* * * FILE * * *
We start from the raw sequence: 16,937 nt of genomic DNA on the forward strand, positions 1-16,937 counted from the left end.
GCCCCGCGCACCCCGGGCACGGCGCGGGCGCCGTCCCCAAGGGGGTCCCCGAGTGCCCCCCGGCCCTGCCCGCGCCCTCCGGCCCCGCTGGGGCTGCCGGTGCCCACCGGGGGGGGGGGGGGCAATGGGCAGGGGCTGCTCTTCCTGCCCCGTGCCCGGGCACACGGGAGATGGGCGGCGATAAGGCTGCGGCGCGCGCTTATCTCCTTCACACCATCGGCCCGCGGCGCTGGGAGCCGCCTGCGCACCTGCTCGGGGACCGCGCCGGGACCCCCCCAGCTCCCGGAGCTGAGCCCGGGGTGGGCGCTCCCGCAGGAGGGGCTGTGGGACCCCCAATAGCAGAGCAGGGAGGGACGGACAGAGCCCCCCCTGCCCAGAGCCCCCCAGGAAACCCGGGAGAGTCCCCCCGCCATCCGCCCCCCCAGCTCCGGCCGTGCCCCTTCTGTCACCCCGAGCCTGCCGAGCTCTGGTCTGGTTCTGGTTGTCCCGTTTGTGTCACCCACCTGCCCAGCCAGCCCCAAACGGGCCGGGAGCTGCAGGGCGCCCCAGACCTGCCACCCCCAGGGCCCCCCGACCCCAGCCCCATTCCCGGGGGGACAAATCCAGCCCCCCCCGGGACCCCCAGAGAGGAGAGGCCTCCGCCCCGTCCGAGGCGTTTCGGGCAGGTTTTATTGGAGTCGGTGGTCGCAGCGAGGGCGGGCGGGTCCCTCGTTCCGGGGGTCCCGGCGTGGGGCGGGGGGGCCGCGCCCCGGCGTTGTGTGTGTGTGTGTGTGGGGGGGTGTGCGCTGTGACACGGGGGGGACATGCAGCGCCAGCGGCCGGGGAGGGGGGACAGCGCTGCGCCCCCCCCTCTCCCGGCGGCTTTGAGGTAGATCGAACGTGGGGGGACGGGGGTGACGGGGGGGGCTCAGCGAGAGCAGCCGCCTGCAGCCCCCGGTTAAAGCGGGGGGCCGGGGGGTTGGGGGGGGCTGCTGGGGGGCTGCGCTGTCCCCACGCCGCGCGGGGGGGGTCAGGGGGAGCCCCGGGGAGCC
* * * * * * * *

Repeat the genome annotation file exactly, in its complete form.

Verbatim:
We start from the raw sequence: 16,937 nt of genomic DNA on the forward strand, positions 1-16,937 counted from the left end.
GCCCCGCGCACCCCGGGCACGGCGCGGGCGCCGTCCCCAAGGGGGTCCCCGAGTGCCCCCCGGCCCTGCCCGCGCCCTCCGGCCCCGCTGGGGCTGCCGGTGCCCACCGGGGGGGGGGGGGGCAATGGGCAGGGGCTGCTCTTCCTGCCCCGTGCCCGGGCACACGGGAGATGGGCGGCGATAAGGCTGCGGCGCGCGCTTATCTCCTTCACACCATCGGCCCGCGGCGCTGGGAGCCGCCTGCGCACCTGCTCGGGGACCGCGCCGGGACCCCCCCAGCTCCCGGAGCTGAGCCCGGGGTGGGCGCTCCCGCAGGAGGGGCTGTGGGACCCCCAATAGCAGAGCAGGGAGGGACGGACAGAGCCCCCCCTGCCCAGAGCCCCCCAGGAAACCCGGGAGAGTCCCCCCGCCATCCGCCCCCCCAGCTCCGGCCGTGCCCCTTCTGTCACCCCGAGCCTGCCGAGCTCTGGTCTGGTTCTGGTTGTCCCGTTTGTGTCACCCACCTGCCCAGCCAGCCCCAAACGGGCCGGGAGCTGCAGGGCGCCCCAGACCTGCCACCCCCAGGGCCCCCCGACCCCAGCCCCATTCCCGGGGGGACAAATCCAGCCCCCCCCGGGACCCCCAGAGAGGAGAGGCCTCCGCCCCGTCCGAGGCGTTTCGGGCAGGTTTTATTGGAGTCGGTGGTCGCAGCGAGGGCGGGCGGGTCCCTCGTTCCGGGGGTCCCGGCGTGGGGCGGGGGGGCCGCGCCCCGGCGTTGTGTGTGTGTGTGTGTGGGGGGGTGTGCGCTGTGACACGGGGGGGACATGCAGCGCCAGCGGCCGGGGAGGGGGGACAGCGCTGCGCCCCCCCCTCTCCCGGCGGCTTTGAGGTAGATCGAACGTGGGGGGACGGGGGTGACGGGGGGGGCTCAGCGAGAGCAGCCGCCTGCAGCCCCCGGTTAAAGCGGGGGGCCGGGGGGTTGGGGGGGGCTGCTGGGGGGCTGCGCTGTCCCCACGCCGCGCGGGGGGGGTCAGGGGGAGCCCCGGGGAGCC